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Welcome to paradise for that is what the word 'Hawaii' means; and with a warm, sub-tropical climate, friendly outgoing people, some of the world's most wondrous scenery and those famous beautiful beaches, who are we to argue? The islands of Hawaii each have their own unique characteristics and the four main islands offer a world of contrasts.

Hawaii (The Big Island)
Twice as large as all the other islands combined, Hawaii covers over 4,000 square miles, which makes it roughly half the size of Wales. Often called the Big Island, it's also the most geographically diverse, with 11 of the earth's 13 different climates. There are black lava desert plains, waterfalls, rainforest, the world's most active volcano, and even snow-capped mountains.

The western side of the island is the driest in the region, with fantastic beaches and watersports. To the east, the coast becomes rugged, the seas are rougher and tropical rainforest, ravines and waterfalls dot the landscape.

Kona on the west coast and Hilo in the east - the largest city on the island - are the main tourism centres and have plenty of hotels and restaurants. Big Island is the legendary home of Pele, the volcano goddess who created the archipelago, and Kilauea volcano in the Hawaii Volcanoes National Park is one of the must see sites. It has been erupting since 1983, spewing lava down a 4,000ft slope to the sea so the island just keeps on growing. You can walk or drive through the park, past the landscape of hardened rivers of lava, steaming calderas and lush jungle, and there are good camping facilities.

Other natural attractions include the coastal Waipio Valley, the most spectacular of a series of amphitheatre valleys, enclosed by almost vertical 2,000ft cliffs and accessible only by a narrow track. The breathtaking Akaka Falls in the north-east tumble 420ft into Kolekole Stream, while the unique triple-tier Umauma Falls bubble nearby. The stars are also a big attraction - all is revealed on a Mauna Kea Summit and Stars Adventure, which can be arranged locally.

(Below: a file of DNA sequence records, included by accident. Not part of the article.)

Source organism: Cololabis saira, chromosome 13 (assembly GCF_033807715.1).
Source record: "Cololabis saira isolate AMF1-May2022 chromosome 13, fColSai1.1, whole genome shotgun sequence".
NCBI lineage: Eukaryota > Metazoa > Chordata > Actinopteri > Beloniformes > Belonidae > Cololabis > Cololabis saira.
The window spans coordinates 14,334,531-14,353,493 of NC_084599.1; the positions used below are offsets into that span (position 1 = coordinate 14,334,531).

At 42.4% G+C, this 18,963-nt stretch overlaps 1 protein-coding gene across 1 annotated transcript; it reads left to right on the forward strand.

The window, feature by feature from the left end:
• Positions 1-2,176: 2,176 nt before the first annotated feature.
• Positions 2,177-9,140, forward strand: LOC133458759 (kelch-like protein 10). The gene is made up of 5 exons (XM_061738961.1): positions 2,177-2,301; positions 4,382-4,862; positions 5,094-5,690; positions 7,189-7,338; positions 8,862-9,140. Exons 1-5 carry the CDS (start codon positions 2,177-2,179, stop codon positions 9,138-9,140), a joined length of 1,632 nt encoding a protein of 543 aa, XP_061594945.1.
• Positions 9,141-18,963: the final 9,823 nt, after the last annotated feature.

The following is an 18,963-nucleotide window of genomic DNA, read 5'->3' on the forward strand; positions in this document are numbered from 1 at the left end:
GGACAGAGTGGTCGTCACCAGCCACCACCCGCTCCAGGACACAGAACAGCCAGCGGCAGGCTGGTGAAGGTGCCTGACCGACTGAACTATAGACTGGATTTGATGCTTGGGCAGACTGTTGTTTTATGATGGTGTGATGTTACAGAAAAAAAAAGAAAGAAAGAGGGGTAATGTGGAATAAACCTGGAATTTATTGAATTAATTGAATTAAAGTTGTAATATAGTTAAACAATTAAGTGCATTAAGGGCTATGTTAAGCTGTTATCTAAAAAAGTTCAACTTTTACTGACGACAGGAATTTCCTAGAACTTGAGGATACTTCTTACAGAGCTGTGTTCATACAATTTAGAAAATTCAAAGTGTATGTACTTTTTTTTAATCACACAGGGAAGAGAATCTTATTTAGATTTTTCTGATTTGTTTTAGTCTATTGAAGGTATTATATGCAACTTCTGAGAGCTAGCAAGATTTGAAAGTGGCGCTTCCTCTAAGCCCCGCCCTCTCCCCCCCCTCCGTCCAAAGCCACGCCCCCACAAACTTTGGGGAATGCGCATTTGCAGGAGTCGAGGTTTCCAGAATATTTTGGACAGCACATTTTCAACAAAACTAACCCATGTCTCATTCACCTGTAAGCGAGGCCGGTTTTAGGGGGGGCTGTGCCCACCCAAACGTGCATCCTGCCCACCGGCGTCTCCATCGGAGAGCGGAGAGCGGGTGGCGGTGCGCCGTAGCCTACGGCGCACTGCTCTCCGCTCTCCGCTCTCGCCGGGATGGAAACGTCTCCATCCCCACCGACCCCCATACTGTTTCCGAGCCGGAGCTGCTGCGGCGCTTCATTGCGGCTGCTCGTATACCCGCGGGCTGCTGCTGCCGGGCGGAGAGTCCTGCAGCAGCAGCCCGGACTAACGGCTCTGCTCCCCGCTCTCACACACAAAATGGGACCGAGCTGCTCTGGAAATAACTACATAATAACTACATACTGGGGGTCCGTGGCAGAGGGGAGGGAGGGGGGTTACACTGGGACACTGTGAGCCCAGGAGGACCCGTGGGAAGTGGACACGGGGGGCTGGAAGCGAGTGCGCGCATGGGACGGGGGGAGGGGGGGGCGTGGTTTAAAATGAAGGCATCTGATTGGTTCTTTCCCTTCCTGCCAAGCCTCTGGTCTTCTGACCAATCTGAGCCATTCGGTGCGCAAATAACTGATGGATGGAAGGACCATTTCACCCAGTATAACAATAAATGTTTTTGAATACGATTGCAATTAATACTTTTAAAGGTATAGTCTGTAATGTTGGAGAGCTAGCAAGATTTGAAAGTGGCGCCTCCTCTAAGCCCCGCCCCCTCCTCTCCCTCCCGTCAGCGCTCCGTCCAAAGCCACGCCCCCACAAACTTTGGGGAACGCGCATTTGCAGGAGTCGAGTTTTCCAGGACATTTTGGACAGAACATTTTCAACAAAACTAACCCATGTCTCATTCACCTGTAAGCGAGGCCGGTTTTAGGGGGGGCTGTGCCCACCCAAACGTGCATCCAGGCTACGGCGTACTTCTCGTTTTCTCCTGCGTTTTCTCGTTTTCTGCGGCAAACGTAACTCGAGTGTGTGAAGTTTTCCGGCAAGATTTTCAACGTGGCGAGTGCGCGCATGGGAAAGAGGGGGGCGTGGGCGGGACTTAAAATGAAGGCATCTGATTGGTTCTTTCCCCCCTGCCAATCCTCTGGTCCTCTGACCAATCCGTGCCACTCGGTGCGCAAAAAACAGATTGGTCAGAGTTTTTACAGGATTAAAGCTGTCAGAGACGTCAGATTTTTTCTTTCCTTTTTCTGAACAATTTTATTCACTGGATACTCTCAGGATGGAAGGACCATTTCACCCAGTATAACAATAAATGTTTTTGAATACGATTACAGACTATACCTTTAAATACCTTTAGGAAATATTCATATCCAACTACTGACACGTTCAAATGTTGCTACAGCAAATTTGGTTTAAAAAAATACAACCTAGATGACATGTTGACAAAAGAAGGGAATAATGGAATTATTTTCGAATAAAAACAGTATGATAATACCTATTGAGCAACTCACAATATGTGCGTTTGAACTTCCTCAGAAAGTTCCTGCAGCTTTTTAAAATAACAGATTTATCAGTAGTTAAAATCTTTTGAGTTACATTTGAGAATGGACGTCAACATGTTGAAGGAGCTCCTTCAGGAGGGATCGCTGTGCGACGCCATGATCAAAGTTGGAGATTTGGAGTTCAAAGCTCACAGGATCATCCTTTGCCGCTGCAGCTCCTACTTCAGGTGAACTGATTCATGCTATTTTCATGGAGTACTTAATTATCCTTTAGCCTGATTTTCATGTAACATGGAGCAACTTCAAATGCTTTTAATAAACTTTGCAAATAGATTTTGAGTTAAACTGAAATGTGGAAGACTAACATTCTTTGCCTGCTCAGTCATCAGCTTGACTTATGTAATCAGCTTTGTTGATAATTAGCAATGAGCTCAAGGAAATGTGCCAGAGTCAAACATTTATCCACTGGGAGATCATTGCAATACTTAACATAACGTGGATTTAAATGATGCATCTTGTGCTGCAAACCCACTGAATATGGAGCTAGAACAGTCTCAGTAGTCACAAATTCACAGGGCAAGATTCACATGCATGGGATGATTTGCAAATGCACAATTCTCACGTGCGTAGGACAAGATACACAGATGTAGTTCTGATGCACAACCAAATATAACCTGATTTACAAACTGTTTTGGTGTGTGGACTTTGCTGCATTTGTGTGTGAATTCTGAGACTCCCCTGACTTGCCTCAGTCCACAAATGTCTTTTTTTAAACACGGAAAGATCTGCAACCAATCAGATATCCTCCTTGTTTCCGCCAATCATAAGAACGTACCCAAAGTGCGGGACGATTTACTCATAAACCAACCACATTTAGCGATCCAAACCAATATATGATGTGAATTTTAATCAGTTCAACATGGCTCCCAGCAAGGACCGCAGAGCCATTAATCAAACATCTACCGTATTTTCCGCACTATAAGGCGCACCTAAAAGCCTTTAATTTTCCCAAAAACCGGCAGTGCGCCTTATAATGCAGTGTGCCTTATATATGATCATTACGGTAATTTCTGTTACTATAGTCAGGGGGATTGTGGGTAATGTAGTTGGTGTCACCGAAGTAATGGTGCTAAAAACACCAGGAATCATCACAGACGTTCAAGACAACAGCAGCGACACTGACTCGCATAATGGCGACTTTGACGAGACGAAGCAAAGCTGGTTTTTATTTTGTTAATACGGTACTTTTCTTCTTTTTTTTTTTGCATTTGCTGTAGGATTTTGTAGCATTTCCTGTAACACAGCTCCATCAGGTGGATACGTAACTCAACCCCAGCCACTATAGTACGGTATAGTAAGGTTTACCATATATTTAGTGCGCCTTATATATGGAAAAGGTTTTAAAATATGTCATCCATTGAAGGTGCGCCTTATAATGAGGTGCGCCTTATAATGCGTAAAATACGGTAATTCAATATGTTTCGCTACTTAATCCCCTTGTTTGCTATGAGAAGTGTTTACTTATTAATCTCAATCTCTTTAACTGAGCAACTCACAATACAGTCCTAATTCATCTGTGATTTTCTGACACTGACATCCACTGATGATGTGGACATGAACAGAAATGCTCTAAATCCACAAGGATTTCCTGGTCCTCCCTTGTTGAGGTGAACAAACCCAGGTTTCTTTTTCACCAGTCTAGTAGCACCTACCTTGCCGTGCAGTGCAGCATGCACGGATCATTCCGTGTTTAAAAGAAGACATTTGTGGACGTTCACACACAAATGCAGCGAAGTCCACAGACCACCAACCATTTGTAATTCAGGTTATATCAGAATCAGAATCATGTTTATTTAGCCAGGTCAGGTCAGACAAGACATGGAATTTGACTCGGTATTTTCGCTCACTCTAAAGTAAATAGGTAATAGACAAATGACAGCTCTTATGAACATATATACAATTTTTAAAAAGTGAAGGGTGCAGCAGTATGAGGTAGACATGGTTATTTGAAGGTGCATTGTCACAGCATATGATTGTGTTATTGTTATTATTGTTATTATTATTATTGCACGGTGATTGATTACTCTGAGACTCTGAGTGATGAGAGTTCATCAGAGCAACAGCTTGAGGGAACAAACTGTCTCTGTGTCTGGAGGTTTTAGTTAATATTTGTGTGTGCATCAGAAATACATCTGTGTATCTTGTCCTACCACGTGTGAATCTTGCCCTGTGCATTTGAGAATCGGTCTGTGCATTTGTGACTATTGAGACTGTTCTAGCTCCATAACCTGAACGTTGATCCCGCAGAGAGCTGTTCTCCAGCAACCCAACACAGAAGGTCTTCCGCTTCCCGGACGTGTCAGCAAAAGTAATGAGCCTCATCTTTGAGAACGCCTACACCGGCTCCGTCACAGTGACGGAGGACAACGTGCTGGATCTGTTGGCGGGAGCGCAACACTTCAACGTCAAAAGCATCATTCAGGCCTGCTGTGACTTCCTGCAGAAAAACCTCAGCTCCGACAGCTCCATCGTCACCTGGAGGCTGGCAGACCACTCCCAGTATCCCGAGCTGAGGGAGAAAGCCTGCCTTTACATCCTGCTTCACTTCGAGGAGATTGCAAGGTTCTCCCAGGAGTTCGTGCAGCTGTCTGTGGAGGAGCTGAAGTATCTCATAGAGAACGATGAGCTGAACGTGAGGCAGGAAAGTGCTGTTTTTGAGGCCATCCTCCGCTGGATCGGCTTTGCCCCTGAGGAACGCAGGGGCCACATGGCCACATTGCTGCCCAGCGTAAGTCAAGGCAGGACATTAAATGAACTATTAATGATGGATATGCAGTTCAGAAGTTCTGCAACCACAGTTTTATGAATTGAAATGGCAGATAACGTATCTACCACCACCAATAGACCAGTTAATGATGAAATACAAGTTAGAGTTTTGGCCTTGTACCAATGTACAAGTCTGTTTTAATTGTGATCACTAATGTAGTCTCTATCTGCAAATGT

When it comes to beaches, Big Island is up there with the best, especially around the north Kohala Coast where there are uncrowded, white sandy stretches. Clear waters also make it one of the world's top dive destinations, especially good for beginners.

For bustling, fast paced city life combined with some of the world's most beautiful beaches and breathtaking scenery, head to Oahu. The most culturally diverse of the islands, Oahu is home to the majority of the population of Hawaii and it's the first stop for more than 80% of visitors. It also offers a huge amount to see and do, whether it's designer shopping, surfing, snorkelling, visiting museums, nightclubbing or simply lounging on sugar soft sandy beaches.

Oahu has more than 125 beaches, ranging from deserted coves to thriving resorts. Waikiki, one of the world's most famous beaches, is known for its surf and lively atmosphere and has a host of busy seafront hotels, while gentle, rolling waves make Waimanalo Beach Park a family favourite.

Kailua and Lanikai Beaches, side by side on the eastern Windward coast with the Ko'Olau mountains as a backdrop, are great for swimming, kayaking and windsurfing. On the north coast Hale'iwa and Waimea are top surfing beaches - the world's greatest surfing competitions take place along north shore, where waves reach a challenging 30ft in winter.

Hawaii's capital, Honolulu, lies on the south coast and is home to a vibrant Chinatown, particularly during February's Chinese New Year celebrations, but the Bishop Museum and the 'Iolani Palace, home to the last reigning monarch, Queen Lili'uokalani, are worth a visit. At the USS Arizona Memorial Museum at Pearl Harbour, and on board the USS Bowfin submarine, visitors can learn about the Japanese attack that propelled America into World War 2. The memorial sits above the spot where the battleship was sunk on 7th December 1941. On the USS Missouri, known as Mighty Mo, visitors can see where the peace treaty that ended the war in the Pacific was signed.